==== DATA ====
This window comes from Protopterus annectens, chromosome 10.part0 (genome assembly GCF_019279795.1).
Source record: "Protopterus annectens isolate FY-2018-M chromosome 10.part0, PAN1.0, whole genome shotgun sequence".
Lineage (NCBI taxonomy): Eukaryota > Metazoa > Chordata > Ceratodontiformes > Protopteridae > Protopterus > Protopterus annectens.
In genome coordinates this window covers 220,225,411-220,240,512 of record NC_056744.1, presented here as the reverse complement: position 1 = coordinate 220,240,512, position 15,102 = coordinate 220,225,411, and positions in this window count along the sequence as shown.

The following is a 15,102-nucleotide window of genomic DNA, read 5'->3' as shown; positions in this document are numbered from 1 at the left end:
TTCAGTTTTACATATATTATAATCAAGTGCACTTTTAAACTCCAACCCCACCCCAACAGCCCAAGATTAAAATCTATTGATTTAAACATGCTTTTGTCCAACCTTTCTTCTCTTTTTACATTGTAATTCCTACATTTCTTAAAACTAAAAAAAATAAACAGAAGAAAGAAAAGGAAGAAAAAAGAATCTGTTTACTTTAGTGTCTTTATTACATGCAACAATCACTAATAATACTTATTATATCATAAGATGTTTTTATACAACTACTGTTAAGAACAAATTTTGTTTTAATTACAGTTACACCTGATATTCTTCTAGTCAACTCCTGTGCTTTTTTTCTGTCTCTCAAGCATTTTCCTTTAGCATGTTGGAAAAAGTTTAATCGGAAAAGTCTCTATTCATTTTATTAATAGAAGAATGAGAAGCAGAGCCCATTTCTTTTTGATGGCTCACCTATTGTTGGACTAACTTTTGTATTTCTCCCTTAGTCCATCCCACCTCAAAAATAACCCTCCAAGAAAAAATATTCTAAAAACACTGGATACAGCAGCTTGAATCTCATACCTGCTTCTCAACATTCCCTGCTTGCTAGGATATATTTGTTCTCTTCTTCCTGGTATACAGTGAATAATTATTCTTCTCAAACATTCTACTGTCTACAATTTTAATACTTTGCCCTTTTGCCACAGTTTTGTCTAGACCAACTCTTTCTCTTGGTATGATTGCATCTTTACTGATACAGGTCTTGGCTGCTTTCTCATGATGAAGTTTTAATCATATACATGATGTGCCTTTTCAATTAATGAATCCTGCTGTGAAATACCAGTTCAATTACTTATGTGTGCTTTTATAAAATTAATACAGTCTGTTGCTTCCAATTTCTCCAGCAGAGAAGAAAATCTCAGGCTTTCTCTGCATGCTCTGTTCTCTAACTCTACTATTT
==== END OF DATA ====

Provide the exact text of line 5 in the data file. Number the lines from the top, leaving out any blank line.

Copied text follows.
The following is a 15,102-nucleotide window of genomic DNA, read 5'->3' as shown; positions in this document are numbered from 1 at the left end: